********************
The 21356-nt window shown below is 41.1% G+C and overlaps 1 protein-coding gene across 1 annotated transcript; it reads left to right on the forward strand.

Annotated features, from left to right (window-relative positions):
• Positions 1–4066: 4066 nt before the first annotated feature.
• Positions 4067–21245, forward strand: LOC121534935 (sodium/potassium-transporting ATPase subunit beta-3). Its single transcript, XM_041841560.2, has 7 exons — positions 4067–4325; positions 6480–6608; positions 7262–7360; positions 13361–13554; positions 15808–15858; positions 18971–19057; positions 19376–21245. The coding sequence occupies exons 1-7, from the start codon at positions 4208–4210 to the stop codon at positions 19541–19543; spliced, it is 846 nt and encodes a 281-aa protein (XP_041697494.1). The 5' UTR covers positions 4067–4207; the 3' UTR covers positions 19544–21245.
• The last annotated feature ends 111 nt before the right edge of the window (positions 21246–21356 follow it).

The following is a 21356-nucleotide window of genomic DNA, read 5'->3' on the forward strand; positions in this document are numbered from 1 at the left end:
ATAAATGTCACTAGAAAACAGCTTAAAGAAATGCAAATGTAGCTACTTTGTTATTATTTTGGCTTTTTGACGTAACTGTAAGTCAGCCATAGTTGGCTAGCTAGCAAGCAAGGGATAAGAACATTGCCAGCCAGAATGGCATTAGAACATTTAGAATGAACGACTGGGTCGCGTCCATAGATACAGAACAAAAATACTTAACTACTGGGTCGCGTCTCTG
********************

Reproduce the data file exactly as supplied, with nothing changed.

The 21356-nt window shown below is 41.1% G+C and overlaps 1 protein-coding gene across 1 annotated transcript; it reads left to right on the forward strand.

Annotated features, from left to right (window-relative positions):
• Positions 1–4066: 4066 nt before the first annotated feature.
• Positions 4067–21245, forward strand: LOC121534935 (sodium/potassium-transporting ATPase subunit beta-3). Its single transcript, XM_041841560.2, has 7 exons — positions 4067–4325; positions 6480–6608; positions 7262–7360; positions 13361–13554; positions 15808–15858; positions 18971–19057; positions 19376–21245. The coding sequence occupies exons 1-7, from the start codon at positions 4208–4210 to the stop codon at positions 19541–19543; spliced, it is 846 nt and encodes a 281-aa protein (XP_041697494.1). The 5' UTR covers positions 4067–4207; the 3' UTR covers positions 19544–21245.
• The last annotated feature ends 111 nt before the right edge of the window (positions 21246–21356 follow it).

The following is a 21356-nucleotide window of genomic DNA, read 5'->3' on the forward strand; positions in this document are numbered from 1 at the left end:
ATAAATGTCACTAGAAAACAGCTTAAAGAAATGCAAATGTAGCTACTTTGTTATTATTTTGGCTTTTTGACGTAACTGTAAGTCAGCCATAGTTGGCTAGCTAGCAAGCAAGGGATAAGAACATTGCCAGCCAGAATGGCATTAGAACATTTAGAATGAACGACTGGGTCGCGTCCATAGATACAGAACAAAAATACTTAACTACTGGGTCGCGTCTCTG